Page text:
Almost ten years have passed. The war long over, Meridell has mostly recovered. (The Citadel has not, but that is another matter.) With that in mind, I finally felt it safe to visit her home. So when the sun rose again, I left the woods and began walking.


     Sally's village was out in the far reaches of the country. I walked across seemingly endless fields before I spotted buildings off in the distance, and it took me the rest of the afternoon to get there. I was starting to wish I had flown when I was reminded why I had chosen not to.

     "HALT! Don't move a step closer!"

     Five archers emerged from the tall grasses, pointing their crossbows at me. I flattened my ears back, more than a little displeased.

     "So he finally decided to strengthen defenses in the farming villages. Marvelous, though they could have used that years ago," I remarked flatly.

     "You're one to talk, Darigan," came the reply. "Why don't you just fly right back where you came from?"

     "That was out of line," snapped a rather disgruntled Kougra. He turned and glowered at me sulkily. "As for you. State your name and your business."

     I flared my wings outward and looked him in the eye, a slight frown of warning crossing my features. "My name is Draconis Drakon. I am Lord Darigan of the Darigan Citadel. I am visiting an old friend here, and I would highly appreciate it if you let me pass."

     Several of the soldiers stumbled back in disbelief. The shock was obvious, and several of them looked almost terrified.

     "Illusen save us, we're being invaded!"

     "Oh my stars. Oh my stars. I can't believe it."


     The shock quickly faded as their aim returned to me. Several of them still had wide eyes, and the Captain that commanded them looked nervous. His fur was puffed up on end, and it took a great deal of self control not to show my amusement.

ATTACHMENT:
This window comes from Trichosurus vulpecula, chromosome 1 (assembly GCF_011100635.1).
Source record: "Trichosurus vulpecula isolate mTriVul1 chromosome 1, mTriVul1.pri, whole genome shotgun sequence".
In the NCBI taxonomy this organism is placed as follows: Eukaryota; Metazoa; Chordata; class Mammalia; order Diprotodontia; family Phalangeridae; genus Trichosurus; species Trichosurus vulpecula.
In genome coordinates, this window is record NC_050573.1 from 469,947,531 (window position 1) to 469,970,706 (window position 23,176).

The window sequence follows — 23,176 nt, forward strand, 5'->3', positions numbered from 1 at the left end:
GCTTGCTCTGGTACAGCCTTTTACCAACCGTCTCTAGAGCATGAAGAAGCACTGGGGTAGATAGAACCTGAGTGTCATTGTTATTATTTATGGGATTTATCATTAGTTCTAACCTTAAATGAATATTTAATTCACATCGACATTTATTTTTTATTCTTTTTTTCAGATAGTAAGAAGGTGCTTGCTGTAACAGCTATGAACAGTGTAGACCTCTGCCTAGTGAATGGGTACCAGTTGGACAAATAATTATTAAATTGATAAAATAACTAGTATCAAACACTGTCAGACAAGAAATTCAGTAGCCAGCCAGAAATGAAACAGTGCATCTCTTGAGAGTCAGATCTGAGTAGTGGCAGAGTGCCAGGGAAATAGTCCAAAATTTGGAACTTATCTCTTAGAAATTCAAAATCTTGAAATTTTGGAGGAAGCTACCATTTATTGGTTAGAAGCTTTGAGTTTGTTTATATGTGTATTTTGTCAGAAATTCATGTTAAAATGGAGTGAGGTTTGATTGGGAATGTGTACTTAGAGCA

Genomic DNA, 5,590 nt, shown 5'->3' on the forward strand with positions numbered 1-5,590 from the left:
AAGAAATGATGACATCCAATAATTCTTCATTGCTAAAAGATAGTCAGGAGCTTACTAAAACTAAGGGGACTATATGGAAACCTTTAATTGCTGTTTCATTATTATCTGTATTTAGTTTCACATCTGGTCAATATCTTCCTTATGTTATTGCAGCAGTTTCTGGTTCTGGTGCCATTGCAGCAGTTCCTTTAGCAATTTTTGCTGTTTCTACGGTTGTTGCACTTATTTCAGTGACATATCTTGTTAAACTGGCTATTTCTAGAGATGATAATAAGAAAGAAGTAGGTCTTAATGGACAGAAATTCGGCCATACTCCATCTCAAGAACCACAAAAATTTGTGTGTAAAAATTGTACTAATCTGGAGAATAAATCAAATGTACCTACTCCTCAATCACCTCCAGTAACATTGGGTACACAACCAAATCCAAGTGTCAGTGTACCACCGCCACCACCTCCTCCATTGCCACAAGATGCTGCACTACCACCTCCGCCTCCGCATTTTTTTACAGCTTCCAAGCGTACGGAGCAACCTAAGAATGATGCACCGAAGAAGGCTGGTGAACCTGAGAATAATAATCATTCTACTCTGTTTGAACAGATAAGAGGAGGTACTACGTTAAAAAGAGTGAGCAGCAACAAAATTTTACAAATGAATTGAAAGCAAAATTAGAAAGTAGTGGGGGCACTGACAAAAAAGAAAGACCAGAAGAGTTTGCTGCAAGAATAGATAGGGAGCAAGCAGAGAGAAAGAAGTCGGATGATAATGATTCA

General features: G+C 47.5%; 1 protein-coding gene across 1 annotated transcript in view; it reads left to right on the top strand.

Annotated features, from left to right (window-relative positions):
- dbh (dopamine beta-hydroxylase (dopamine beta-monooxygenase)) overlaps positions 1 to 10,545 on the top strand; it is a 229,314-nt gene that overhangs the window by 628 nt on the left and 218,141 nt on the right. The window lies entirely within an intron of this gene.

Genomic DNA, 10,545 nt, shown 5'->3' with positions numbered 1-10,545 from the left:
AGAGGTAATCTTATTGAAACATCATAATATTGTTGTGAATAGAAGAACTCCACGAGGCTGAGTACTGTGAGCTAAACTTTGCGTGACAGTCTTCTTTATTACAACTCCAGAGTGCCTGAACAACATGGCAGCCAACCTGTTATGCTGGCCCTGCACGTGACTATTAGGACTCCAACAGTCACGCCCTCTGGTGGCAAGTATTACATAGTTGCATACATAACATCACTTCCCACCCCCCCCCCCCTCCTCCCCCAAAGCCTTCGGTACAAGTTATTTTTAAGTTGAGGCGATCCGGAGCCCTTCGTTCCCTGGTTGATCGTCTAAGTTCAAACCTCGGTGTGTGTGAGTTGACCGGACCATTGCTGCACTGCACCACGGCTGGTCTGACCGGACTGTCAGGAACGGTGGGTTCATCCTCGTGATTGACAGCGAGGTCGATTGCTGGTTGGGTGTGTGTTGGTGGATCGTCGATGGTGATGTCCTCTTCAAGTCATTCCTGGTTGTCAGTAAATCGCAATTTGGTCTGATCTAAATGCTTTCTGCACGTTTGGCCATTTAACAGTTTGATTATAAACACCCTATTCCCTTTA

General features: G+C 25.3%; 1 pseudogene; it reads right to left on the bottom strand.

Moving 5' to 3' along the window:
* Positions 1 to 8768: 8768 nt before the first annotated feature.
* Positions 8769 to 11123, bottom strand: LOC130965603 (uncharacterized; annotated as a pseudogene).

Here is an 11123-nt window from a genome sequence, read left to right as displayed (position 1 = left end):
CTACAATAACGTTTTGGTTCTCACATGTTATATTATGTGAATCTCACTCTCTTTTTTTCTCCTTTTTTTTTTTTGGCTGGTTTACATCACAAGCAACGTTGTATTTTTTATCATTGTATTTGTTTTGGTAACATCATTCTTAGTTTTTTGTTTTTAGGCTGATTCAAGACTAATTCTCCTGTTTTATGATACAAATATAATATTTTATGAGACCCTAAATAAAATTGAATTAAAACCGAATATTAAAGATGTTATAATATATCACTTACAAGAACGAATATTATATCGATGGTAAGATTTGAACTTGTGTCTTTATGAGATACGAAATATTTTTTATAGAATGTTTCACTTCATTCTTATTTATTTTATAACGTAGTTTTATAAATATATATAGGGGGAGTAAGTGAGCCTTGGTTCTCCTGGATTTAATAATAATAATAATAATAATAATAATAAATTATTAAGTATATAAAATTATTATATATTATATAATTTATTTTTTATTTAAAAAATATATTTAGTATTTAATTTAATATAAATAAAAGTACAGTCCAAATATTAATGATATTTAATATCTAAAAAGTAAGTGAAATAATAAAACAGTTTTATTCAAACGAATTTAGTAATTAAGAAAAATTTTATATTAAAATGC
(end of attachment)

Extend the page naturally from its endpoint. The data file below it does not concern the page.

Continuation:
"You... you have no business here! Why would the Lord of the Citadel come to a village?! That's the worst lie I've heard in ages!"

     I snorted. "You know, I thought that your people would at least know what I look like."

     "Darigan wears a skull and has bony hands," one of them offered helpfully.

     "No, he has a black mane, red eyes, and horns like a beast of evil!"

     "You're both wrong, he has a skull for a face and his tail is bony."

     I put a hand to my face as they argued. Wonderful, I thought to myself. Not only did I get held up in customs by the military, but their local branch is comprised of greenhorns and the artists never did fulfill my request for corrections on the various blatant inaccuracies in the variety of presentations of my appearance.

     Finally they settled down after being barked orders to cease talking. By now it was clear that the Kougra was just as annoyed as I, and he spoke in a blunt tone.

     "If you're really here to see an 'old friend', you could give us a name."

     "Of course. Her name is Sally Brown."

     To my pleasure, this was met with puzzlement and mild surprise. Clearly the name was familiar, but the answer was unexpected.

     "...Sally Brown? Jim's daughter? How on Neopia do you know her?"

     "She saved my life back in the last war. Please, I implore you to let me pass. I only wish to speak with her."